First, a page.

In order to receive federal student aid, students must maintain Satisfactory Academic Progress toward the completion of their degree. Federal student aid includes Pell Grant, Supplemental Educational Opportunity Grant (SEOG), TEACH Grant, Work-Study, Perkins Loan, Direct Stafford Loan (Subsidized and Unsubsidized), and PLUS Loan. Other federal, state, and private agencies may require students to maintain Satisfactory Academic Progress for their aid programs as well.
The academic record of all students will be monitored to ensure compliance with the requirements specified below. Therefore, even the academic record of those who have not received federal student aid in the past may impact future eligibility.
Satisfactory Academic Progress is measured once a year – at the end of the spring semester, or the last semester attended in that academic year. All terms of enrollment are included in the evaluation – summer term, fall semester, and spring semester.
Failure to meet any of the three following standards will result in the suspension of eligibility for federal student aid.
1. Minimum cumulative grade point average
- Undergraduate Students: Federal regulations require a cumulative GPA of 2.0 or higher for undergraduate students. The cumulative GPA is calculated on all NSU and transfer undergraduate credits (excluding remedial and audited coursework).
- Graduate Students: Graduate students must maintain a minimum cumulative GPA of 3.0 on all NSU and transfer graduate credits.
2. Completion percentage
All students (both undergraduate and graduate) must successfully complete 67% of cumulative attempted credit hours. Attempted credit hours include all hours that would appear on a student’s academic transcript at the end of any given term, including withdrawals, incompletes, repeated courses, remedial coursework, and transfer hours. Audited coursework is not included. Hours that may have been part of a successful academic amnesty appeal will still be included.
Successfully completed hours for both graduate and undergraduate students include grades of A, B, C, D, RS, and S. A grade of EX for undergraduate students is also considered successful completion. All other grades would not be considered successful completion [such as F (failure), W (withdrawal), U (unsatisfactory), RU (remedial unsatisfactory), or I (incomplete)].
3. Maximum attempted credit hours
There is a limit on the number of credit hours a student can attempt and still remain eligible for federal student aid. All credits attempted (except audited coursework) are included. This limit is based on 150% of the credit hours needed to complete the degree that the student is pursuing.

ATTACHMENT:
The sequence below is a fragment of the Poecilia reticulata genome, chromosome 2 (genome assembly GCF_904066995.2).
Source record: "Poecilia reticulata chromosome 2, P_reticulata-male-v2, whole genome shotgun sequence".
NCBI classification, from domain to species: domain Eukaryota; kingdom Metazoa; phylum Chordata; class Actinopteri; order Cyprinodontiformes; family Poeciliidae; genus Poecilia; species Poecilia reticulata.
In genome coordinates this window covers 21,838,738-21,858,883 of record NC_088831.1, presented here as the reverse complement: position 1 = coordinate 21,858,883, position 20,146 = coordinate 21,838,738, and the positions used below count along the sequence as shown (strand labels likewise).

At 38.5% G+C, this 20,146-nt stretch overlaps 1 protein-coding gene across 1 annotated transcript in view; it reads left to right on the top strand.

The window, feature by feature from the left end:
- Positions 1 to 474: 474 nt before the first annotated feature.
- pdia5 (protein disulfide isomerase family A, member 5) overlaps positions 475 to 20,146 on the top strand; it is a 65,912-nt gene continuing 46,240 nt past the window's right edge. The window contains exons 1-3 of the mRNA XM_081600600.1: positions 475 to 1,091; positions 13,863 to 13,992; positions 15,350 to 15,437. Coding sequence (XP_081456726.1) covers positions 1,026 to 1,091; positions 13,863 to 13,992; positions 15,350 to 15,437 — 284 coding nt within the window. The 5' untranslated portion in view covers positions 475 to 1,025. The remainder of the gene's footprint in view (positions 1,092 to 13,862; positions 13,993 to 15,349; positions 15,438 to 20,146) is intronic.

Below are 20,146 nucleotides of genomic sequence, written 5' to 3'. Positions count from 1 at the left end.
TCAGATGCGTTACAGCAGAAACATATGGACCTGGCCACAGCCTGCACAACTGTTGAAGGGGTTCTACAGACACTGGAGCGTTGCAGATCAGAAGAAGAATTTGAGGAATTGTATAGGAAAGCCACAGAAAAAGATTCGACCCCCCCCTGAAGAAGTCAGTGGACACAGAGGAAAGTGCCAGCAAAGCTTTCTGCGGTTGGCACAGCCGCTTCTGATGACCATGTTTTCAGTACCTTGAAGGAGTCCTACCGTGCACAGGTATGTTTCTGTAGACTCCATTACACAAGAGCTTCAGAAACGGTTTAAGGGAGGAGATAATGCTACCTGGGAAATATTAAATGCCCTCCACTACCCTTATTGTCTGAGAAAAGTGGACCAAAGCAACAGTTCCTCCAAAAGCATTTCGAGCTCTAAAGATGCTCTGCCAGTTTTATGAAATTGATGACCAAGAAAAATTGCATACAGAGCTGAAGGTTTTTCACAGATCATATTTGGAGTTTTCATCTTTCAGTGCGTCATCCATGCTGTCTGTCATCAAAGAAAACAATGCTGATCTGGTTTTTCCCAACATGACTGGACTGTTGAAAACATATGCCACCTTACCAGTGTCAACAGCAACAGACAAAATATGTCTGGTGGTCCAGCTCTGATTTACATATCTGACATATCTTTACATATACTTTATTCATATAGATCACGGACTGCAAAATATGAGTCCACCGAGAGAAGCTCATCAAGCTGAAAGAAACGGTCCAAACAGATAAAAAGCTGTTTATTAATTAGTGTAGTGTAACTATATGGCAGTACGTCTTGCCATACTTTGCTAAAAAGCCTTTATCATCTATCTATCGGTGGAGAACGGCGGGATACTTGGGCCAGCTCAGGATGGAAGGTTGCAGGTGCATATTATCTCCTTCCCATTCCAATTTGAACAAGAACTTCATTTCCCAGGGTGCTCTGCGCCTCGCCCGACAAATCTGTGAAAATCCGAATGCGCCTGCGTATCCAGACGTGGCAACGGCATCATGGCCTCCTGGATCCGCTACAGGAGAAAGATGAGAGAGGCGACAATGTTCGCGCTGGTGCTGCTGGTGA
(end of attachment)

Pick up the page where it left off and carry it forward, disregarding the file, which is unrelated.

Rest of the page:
|||Type of Degree Attempted ||
Maximum Credit Hours
|||Associate Degree (60-hour program)||
|||Associate Degree (64-hour program)||
|||Bachelor’s Degree (120-hour program)||
|||Bachelor’s Degree (128-hour program)||
|||Bachelor’s Degree (150-hour program) ||
|||Master’s Degree (32-hour program)||
|||Master’s Degree (36-hour program)||
|||Master’s Degree (48-hour program) ||72|
Grade Changes: If the grade change occurs after the annual Satisfactory Academic Progress review has been done, the grade change will be reflected in the next review unless the student notifies the NSU Financial Aid Office of the grade change and it changes the student’s status from suspended to good standing. Since incomplete grades are counted as unsatisfactory attempts, the potential impact would be an increase in grade point average and/or increase in percentage completion.
Repeated Courses: Students will be allowed a total of three (3) takes for undergraduate courses (course number 001-499) for which credit is only counted toward graduation once. The student must petition the Provost/Vice President of Academic Affairs for permission to take an undergraduate course more than three times. When a student repeats a course, only the latter grade, even if it is a lower grade, is used in the computation of the grade point average. If the last grade is a failing grade earlier credit will be lost as well. All grades remain on the transcript. All attempts will count toward percentage completion and maximum credit hours for financial aid satisfactory academic progress.
Remedial Courses: All credits, whether remedial or non-remedial are assigned a credit value. Remedial coursework is included when determining enrollment status for financial aid purposes, but are not included toward graduation requirements or grade level progression. Grades of RS or RU are assigned to remedial coursework. All remedial coursework is included in the financial aid satisfactory academic progress calculation for percentage completion and maximum credit hours.